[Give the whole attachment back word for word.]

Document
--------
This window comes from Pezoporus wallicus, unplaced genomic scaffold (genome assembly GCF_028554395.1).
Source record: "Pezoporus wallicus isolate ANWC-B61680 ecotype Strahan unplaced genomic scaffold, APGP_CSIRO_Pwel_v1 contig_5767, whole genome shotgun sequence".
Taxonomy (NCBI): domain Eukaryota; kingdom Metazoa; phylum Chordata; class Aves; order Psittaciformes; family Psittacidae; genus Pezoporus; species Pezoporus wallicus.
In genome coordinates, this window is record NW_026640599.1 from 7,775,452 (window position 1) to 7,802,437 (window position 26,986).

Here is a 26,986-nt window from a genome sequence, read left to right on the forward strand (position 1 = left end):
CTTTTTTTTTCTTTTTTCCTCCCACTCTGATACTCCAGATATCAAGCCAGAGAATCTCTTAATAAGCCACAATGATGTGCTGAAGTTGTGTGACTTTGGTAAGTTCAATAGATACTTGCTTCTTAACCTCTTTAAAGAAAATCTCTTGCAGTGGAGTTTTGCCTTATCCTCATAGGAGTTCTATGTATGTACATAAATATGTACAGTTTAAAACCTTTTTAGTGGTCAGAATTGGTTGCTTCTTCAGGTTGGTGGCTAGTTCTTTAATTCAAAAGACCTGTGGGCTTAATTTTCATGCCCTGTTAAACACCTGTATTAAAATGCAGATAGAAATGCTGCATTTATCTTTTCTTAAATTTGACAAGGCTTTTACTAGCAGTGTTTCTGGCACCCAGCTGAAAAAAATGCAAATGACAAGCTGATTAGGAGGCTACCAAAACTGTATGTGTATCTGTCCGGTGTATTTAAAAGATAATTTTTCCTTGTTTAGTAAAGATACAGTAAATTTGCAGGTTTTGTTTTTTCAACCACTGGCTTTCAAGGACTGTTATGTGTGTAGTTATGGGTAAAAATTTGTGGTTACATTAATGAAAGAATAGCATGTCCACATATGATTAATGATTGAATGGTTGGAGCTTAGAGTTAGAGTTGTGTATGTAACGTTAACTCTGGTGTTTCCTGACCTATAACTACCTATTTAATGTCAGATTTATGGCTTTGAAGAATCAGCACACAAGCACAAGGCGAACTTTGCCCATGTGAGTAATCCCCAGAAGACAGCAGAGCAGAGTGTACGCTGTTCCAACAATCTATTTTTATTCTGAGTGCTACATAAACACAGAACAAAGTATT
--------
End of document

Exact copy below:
This window comes from Pezoporus wallicus, unplaced genomic scaffold (genome assembly GCF_028554395.1).
Source record: "Pezoporus wallicus isolate ANWC-B61680 ecotype Strahan unplaced genomic scaffold, APGP_CSIRO_Pwel_v1 contig_5767, whole genome shotgun sequence".
Taxonomy (NCBI): domain Eukaryota; kingdom Metazoa; phylum Chordata; class Aves; order Psittaciformes; family Psittacidae; genus Pezoporus; species Pezoporus wallicus.
In genome coordinates, this window is record NW_026640599.1 from 7,775,452 (window position 1) to 7,802,437 (window position 26,986).

Here is a 26,986-nt window from a genome sequence, read left to right on the forward strand (position 1 = left end):
CTTTTTTTTTCTTTTTTCCTCCCACTCTGATACTCCAGATATCAAGCCAGAGAATCTCTTAATAAGCCACAATGATGTGCTGAAGTTGTGTGACTTTGGTAAGTTCAATAGATACTTGCTTCTTAACCTCTTTAAAGAAAATCTCTTGCAGTGGAGTTTTGCCTTATCCTCATAGGAGTTCTATGTATGTACATAAATATGTACAGTTTAAAACCTTTTTAGTGGTCAGAATTGGTTGCTTCTTCAGGTTGGTGGCTAGTTCTTTAATTCAAAAGACCTGTGGGCTTAATTTTCATGCCCTGTTAAACACCTGTATTAAAATGCAGATAGAAATGCTGCATTTATCTTTTCTTAAATTTGACAAGGCTTTTACTAGCAGTGTTTCTGGCACCCAGCTGAAAAAAATGCAAATGACAAGCTGATTAGGAGGCTACCAAAACTGTATGTGTATCTGTCCGGTGTATTTAAAAGATAATTTTTCCTTGTTTAGTAAAGATACAGTAAATTTGCAGGTTTTGTTTTTTCAACCACTGGCTTTCAAGGACTGTTATGTGTGTAGTTATGGGTAAAAATTTGTGGTTACATTAATGAAAGAATAGCATGTCCACATATGATTAATGATTGAATGGTTGGAGCTTAGAGTTAGAGTTGTGTATGTAACGTTAACTCTGGTGTTTCCTGACCTATAACTACCTATTTAATGTCAGATTTATGGCTTTGAAGAATCAGCACACAAGCACAAGGCGAACTTTGCCCATGTGAGTAATCCCCAGAAGACAGCAGAGCAGAGTGTACGCTGTTCCAACAATCTATTTTTATTCTGAGTGCTACATAAACACAGAACAAAGTATT